ITV News Meridian's Andy Dickenson reports from Brighton, where rare film footage of the Queen's first visit to the city is on display
Rare footage of the Queen dating back almost 80 years has gone on display as part of Brighton University's screen archive collection.
It includes her first visits, as a Princess, to the city, and details of how the region's communities came together to watch her on television, for the very first time.
Experts expect the Queen's funeral on Monday to be the most watched broadcast of all time, with billions tuning in across the globe.
Rare footage, captured in Brighton in 1945, of the then Princess Elizabeth's visit has been seen by just a few people.
Frank Gray, Screen Archive South East said: "There is a Brighton filmmaker at a time when there would be no National news team there because it's not a significant event. And of course, Meridian is not there or BBC or any regional television companies, as they don't exist yet. It's a very special event because there is this one man with his camera who is part of the royal party and captures it."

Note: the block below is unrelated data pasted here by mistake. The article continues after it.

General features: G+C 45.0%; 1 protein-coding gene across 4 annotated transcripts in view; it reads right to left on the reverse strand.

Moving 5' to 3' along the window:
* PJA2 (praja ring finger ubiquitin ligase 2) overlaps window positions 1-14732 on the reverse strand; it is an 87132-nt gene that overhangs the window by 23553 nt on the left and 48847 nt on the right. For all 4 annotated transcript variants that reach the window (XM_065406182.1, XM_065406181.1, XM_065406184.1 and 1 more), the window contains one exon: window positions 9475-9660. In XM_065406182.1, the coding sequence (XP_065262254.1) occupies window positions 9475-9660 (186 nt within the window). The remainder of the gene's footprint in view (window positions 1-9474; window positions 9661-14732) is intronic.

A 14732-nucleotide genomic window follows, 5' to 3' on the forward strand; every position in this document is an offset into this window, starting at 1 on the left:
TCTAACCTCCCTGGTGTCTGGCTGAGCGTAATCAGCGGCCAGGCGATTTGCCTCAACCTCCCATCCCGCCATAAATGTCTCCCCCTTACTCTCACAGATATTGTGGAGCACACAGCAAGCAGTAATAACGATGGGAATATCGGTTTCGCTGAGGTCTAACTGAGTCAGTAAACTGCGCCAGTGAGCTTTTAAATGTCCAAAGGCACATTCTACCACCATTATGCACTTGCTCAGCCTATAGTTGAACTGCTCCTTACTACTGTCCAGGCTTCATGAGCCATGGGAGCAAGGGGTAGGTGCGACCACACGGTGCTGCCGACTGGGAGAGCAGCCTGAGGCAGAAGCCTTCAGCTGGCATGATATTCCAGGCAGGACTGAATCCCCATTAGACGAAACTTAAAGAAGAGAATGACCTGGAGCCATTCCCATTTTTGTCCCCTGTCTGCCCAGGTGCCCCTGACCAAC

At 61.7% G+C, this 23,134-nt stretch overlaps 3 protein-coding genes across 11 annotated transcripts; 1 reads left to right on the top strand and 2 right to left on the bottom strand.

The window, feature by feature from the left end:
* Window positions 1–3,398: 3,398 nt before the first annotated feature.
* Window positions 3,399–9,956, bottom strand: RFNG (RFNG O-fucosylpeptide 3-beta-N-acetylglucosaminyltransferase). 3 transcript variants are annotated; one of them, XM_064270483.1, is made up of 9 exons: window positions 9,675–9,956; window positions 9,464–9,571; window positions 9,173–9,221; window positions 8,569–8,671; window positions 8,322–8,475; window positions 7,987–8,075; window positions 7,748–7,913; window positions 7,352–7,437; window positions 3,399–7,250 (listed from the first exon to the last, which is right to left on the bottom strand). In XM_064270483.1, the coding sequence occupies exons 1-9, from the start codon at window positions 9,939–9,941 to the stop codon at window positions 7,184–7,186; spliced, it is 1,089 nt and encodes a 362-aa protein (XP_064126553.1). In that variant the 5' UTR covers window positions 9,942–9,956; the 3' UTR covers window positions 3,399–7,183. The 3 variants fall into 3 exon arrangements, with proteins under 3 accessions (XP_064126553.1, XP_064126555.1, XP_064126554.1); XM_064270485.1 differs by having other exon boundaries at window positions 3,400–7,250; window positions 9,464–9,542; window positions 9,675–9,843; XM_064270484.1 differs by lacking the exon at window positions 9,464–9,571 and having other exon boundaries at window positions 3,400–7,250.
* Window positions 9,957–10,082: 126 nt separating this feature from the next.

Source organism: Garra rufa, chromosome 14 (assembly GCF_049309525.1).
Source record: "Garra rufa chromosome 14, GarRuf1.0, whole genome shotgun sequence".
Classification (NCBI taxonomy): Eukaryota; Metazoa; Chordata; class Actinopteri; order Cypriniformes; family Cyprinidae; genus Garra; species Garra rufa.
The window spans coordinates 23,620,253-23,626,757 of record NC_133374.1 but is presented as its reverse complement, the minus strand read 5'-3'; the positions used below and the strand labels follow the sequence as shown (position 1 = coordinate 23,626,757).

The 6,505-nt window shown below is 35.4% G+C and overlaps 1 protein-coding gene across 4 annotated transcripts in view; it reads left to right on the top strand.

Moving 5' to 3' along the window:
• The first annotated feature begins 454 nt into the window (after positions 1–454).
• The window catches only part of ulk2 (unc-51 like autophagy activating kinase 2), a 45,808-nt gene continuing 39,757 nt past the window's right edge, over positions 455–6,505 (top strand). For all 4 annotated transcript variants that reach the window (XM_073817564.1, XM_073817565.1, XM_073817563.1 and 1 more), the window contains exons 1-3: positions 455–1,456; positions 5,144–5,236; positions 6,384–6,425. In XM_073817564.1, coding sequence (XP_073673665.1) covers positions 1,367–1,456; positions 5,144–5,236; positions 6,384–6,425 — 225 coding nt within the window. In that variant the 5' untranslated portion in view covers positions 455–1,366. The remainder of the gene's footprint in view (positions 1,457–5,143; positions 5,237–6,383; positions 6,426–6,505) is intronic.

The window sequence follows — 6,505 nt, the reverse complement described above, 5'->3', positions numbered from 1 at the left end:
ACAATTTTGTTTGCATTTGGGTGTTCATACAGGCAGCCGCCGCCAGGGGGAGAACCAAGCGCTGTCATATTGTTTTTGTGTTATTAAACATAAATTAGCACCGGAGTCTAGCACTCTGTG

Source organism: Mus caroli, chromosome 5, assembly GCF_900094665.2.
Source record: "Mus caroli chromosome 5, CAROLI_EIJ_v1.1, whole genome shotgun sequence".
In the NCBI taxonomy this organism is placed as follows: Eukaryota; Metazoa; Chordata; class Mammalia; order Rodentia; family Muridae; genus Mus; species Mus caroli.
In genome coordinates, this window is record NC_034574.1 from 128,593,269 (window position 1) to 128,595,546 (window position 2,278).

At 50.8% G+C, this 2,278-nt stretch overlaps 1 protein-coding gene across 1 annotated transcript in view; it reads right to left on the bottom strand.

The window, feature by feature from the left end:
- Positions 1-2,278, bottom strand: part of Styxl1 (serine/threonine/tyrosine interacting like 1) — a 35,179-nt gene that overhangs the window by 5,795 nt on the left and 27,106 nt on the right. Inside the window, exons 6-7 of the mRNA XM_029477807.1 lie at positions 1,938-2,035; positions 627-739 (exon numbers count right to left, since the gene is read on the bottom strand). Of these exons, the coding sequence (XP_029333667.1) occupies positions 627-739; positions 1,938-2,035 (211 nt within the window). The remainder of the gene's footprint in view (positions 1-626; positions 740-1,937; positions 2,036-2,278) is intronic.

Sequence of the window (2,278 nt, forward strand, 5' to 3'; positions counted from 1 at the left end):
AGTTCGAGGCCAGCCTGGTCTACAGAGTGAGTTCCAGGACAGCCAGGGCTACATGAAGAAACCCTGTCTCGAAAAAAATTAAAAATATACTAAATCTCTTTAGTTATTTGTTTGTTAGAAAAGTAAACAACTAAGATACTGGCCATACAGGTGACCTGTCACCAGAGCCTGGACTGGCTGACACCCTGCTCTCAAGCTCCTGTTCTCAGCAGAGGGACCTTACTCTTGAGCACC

While the Queen was the most recognised woman in the world, her coronation represented the first chance most people have ever had of watching a television.
One of the "magical sequences" was filmed in Burgess Hill during coronation week. It shows people walking in smart attire to go and collectively watch the ceremony together in a town hall.
Frank said: "It was not just the excitement of the new Elizabethan age and having a new Queen but also being able to see it. If we have a phone today, we actually have a television in our pocket but then it was so rare.
"I think it just reminds us just what in that period of 70 years, how much has changed and of course, that's why we're so connected to Her Majesty because she kind of represented and embodied that sense of change. She has so much been part of it, especially the way we've got to know her on television and through Christmas broadcasts."
The digitised archive will be available online for people to watch, as another way for many to remember and say goodbye to the monarch they have known all their lives.